Another example: Today I went to get some new jeans. I needed a pair with a 30-inch waist and a 32-inch leg ("30/32"). Unfortunately for me, they started at 32/32 or 32/30 and went on to 34/30, 36/30, 38/30 and 40/30.

Whatever the reasons for the problem with overweight (and I won't get into them now), it's a trend that appears to be accelerating. According to a study by the Trust for America's Health and the Robert Wood Johnson Foundation published in the summer, adult obesity (>30% overweight) rates have increased in nearly half (23) of the US states in the space of 12 months - yet fallen in none. As a result, there is now only one state (Colorado) in which the obesity rate is less than 20%.

Put another way, in 49 of the 50 states, more than one adult in five is obese.

More disturbingly, child obesity levels are also on the rise in the US, and the rate is at or above 30% in 30 states. Mississippians top the youth fatty league, with a frightening 44.4% of 10-17-year-olds obese. At the other end of the scale - though still far, far too high - are Minnesota and Utah, with "just " 23.1% overweight or obese children.

Mixed Religions

Overheard conversation in the sports' centre changing room:

Man 1: When's your son's Bar Mitzvah?
Man 2: He just had it. Cost me a fortune. And I've got my daughter's in four years' time.
Man 1: I know. My older son had his Bar Mitzvah in the summer. The other will have his next year.
Man 2: Gotta go. Happy Christmas!
Man 1: Happy Christmas ... er... Happy Hanukkah.

Monday, December 14, 2009

Pillsbury Sugar Cookies

The first time I saw these biscuits, I was amazed that someone could get such an intricate pattern inside their cookies. Then I found out that they're sold that way.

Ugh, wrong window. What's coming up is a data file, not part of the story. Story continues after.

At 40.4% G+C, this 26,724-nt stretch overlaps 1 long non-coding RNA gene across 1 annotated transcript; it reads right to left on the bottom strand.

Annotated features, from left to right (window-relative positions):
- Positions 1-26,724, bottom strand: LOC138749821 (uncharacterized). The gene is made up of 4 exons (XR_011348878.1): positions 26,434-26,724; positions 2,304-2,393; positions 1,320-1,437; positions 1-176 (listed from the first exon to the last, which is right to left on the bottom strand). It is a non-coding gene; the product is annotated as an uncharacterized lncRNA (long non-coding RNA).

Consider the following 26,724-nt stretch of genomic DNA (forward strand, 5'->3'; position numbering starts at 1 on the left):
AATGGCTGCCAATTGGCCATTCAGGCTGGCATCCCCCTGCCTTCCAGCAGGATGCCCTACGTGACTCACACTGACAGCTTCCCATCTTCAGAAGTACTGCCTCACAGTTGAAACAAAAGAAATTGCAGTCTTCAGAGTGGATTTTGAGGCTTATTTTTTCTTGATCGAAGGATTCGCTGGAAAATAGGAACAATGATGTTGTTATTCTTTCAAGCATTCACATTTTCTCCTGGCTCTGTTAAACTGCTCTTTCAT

Although these oven-ready cookies are clearly not the same as making, cutting out and decorating your own biscuits, they are a quick, easy and inexpensive alternative, and one that looks pretty to boot. The only downside to Pillsbury Xmas Sugar Cookies (albeit not a major one) is that they don't taste as good as proper homemade biscuits.

Saturday, December 12, 2009

The Daily Show

The Daily Show is a pure delight.

Broadcast on Comedy Channel at 11pm EST Mondays to Thursdays and repeated the following lunchtime, the half-hour programme is hosted by the exceedingly witty and knowledgeable Jon Stewart, a kind of funnier version of Jeremy Paxman.

Complete episodes and individual segments are available online (though maybe only accessible in the US).

The Daily Show is a hilarious satirical programme that excels at analysing and lampooning current news and in particular media reporting thereof. It is especially good at using media footage to reveal how personalities/politicians say or do one thing one day and then the exactly the opposite the next.

Recent "scoops" involved its outing of the fact that Fox News used footage from a demonstration in September to suggest a health care-reform protest in November was better attended than it actually was, and the revelation that popular radical right-wing radio and TV host Glenn Beck was urging people to put money in gold when he is actually the spokesman for Goldline.

Helping Stewart mock the news in inimitable fashion are his team: Wyatt Cenac, "senior black correspondent" Larry Wilmore, Aasif Mandvi, Samantha Bee and Britain's own John Oliver, who ably assist him in taking aspects of recent news to absurd extremes.